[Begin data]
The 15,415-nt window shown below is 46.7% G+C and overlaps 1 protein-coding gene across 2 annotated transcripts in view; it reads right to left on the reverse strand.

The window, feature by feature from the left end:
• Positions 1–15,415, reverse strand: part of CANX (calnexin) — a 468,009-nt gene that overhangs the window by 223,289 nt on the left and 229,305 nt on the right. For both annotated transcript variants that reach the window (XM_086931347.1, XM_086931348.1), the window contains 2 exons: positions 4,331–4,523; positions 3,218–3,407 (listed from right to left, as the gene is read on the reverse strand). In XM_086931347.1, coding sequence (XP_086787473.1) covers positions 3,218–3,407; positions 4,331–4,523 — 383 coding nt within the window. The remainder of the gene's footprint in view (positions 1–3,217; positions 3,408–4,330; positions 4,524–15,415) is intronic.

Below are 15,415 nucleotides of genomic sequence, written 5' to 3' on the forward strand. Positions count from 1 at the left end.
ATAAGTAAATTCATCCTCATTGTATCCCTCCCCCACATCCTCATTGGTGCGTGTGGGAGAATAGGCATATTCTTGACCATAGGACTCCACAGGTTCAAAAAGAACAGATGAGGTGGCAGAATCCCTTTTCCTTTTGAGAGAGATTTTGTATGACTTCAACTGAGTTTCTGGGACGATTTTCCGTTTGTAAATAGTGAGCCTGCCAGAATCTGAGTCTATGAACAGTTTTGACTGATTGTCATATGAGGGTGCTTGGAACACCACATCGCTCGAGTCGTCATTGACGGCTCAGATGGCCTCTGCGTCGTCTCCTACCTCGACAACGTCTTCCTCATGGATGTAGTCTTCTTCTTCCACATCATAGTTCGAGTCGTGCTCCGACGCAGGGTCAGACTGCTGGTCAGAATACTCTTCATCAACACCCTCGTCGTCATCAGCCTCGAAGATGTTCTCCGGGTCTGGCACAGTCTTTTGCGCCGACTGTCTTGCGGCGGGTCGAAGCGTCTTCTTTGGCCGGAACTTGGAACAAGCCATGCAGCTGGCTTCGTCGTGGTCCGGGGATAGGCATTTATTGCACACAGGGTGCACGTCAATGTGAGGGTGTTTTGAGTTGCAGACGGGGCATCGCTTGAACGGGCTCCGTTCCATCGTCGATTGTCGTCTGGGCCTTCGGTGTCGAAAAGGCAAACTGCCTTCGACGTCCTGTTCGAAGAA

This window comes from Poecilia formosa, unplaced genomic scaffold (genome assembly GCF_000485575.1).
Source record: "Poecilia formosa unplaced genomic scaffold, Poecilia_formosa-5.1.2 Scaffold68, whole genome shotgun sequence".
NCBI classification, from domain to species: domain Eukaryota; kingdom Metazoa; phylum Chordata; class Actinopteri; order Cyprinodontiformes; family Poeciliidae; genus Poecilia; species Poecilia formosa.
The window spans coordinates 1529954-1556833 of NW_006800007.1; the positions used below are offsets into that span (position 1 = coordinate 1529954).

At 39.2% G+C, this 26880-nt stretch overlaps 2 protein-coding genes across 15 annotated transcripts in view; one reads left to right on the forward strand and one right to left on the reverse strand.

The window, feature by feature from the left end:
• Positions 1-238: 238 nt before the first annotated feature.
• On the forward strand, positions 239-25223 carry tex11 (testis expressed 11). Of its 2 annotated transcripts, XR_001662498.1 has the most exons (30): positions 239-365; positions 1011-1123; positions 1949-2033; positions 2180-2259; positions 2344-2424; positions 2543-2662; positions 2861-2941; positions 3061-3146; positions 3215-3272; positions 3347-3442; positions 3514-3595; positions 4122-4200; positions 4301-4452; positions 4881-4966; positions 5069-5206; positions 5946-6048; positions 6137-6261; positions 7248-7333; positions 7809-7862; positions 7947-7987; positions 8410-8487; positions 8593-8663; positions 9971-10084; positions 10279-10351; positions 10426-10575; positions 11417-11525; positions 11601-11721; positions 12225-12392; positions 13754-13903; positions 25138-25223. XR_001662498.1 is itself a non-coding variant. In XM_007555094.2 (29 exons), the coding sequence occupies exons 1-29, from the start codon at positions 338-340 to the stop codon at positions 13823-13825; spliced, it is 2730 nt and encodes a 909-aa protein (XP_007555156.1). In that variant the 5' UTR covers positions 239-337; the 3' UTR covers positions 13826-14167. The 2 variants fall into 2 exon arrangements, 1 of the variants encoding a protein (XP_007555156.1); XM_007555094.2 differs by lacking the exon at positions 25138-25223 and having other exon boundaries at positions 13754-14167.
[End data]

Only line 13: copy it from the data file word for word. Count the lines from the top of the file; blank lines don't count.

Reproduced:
• On the forward strand, positions 239-25223 carry tex11 (testis expressed 11). Of its 2 annotated transcripts, XR_001662498.1 has the most exons (30): positions 239-365; positions 1011-1123; positions 1949-2033; positions 2180-2259; positions 2344-2424; positions 2543-2662; positions 2861-2941; positions 3061-3146; positions 3215-3272; positions 3347-3442; positions 3514-3595; positions 4122-4200; positions 4301-4452; positions 4881-4966; positions 5069-5206; positions 5946-6048; positions 6137-6261; positions 7248-7333; positions 7809-7862; positions 7947-7987; positions 8410-8487; positions 8593-8663; positions 9971-10084; positions 10279-10351; positions 10426-10575; positions 11417-11525; positions 11601-11721; positions 12225-12392; positions 13754-13903; positions 25138-25223. XR_001662498.1 is itself a non-coding variant. In XM_007555094.2 (29 exons), the coding sequence occupies exons 1-29, from the start codon at positions 338-340 to the stop codon at positions 13823-13825; spliced, it is 2730 nt and encodes a 909-aa protein (XP_007555156.1). In that variant the 5' UTR covers positions 239-337; the 3' UTR covers positions 13826-14167. The 2 variants fall into 2 exon arrangements, 1 of the variants encoding a protein (XP_007555156.1); XM_007555094.2 differs by lacking the exon at positions 25138-25223 and having other exon boundaries at positions 13754-14167.